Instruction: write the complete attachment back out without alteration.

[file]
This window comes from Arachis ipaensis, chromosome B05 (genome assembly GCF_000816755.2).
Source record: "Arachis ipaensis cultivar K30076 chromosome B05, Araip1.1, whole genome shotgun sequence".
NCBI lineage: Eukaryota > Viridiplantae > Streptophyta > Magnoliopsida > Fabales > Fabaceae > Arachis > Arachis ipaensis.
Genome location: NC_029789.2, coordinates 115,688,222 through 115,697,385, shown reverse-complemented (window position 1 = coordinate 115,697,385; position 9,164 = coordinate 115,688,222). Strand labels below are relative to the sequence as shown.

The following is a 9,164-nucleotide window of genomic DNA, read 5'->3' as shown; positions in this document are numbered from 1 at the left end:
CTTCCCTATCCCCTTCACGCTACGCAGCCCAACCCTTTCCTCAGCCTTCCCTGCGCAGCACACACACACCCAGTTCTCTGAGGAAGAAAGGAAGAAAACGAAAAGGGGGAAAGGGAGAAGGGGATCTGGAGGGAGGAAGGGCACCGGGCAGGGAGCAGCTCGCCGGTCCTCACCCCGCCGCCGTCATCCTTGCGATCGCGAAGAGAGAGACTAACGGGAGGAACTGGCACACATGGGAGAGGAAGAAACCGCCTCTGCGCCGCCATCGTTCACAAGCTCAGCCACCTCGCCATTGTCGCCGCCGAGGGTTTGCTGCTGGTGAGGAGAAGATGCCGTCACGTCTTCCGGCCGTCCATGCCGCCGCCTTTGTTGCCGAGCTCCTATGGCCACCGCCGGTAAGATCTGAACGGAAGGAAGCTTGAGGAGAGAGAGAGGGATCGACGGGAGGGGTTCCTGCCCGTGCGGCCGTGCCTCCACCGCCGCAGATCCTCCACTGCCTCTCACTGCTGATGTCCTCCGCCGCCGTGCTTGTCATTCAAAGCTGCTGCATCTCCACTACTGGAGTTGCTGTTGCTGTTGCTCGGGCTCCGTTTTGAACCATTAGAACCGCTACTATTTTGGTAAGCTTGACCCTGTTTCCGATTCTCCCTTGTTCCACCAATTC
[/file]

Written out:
This window comes from Arachis ipaensis, chromosome B05 (genome assembly GCF_000816755.2).
Source record: "Arachis ipaensis cultivar K30076 chromosome B05, Araip1.1, whole genome shotgun sequence".
NCBI lineage: Eukaryota > Viridiplantae > Streptophyta > Magnoliopsida > Fabales > Fabaceae > Arachis > Arachis ipaensis.
Genome location: NC_029789.2, coordinates 115,688,222 through 115,697,385, shown reverse-complemented (window position 1 = coordinate 115,697,385; position 9,164 = coordinate 115,688,222). Strand labels below are relative to the sequence as shown.

The following is a 9,164-nucleotide window of genomic DNA, read 5'->3' as shown; positions in this document are numbered from 1 at the left end:
CTTCCCTATCCCCTTCACGCTACGCAGCCCAACCCTTTCCTCAGCCTTCCCTGCGCAGCACACACACACCCAGTTCTCTGAGGAAGAAAGGAAGAAAACGAAAAGGGGGAAAGGGAGAAGGGGATCTGGAGGGAGGAAGGGCACCGGGCAGGGAGCAGCTCGCCGGTCCTCACCCCGCCGCCGTCATCCTTGCGATCGCGAAGAGAGAGACTAACGGGAGGAACTGGCACACATGGGAGAGGAAGAAACCGCCTCTGCGCCGCCATCGTTCACAAGCTCAGCCACCTCGCCATTGTCGCCGCCGAGGGTTTGCTGCTGGTGAGGAGAAGATGCCGTCACGTCTTCCGGCCGTCCATGCCGCCGCCTTTGTTGCCGAGCTCCTATGGCCACCGCCGGTAAGATCTGAACGGAAGGAAGCTTGAGGAGAGAGAGAGGGATCGACGGGAGGGGTTCCTGCCCGTGCGGCCGTGCCTCCACCGCCGCAGATCCTCCACTGCCTCTCACTGCTGATGTCCTCCGCCGCCGTGCTTGTCATTCAAAGCTGCTGCATCTCCACTACTGGAGTTGCTGTTGCTGTTGCTCGGGCTCCGTTTTGAACCATTAGAACCGCTACTATTTTGGTAAGCTTGACCCTGTTTCCGATTCTCCCTTGTTCCACCAATTC